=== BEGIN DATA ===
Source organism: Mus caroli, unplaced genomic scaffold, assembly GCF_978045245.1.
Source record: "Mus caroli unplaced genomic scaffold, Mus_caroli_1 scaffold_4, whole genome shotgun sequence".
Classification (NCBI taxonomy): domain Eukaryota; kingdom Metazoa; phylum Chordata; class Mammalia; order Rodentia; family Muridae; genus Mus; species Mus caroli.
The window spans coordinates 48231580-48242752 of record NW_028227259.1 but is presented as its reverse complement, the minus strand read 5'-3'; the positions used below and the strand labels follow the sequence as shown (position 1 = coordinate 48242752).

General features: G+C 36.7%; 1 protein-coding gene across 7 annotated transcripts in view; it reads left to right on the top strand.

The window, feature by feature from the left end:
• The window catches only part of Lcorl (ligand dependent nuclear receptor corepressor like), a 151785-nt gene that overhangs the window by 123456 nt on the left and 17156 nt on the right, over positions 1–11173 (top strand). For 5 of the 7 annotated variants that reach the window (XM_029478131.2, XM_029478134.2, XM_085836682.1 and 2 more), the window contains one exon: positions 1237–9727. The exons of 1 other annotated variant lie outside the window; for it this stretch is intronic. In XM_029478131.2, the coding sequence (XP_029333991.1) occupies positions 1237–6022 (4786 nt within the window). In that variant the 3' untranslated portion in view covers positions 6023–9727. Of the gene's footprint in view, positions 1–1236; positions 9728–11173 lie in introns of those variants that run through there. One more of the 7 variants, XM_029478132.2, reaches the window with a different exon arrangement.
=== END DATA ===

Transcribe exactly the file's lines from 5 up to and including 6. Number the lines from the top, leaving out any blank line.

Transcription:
General features: G+C 36.7%; 1 protein-coding gene across 7 annotated transcripts in view; it reads left to right on the top strand.

The window, feature by feature from the left end: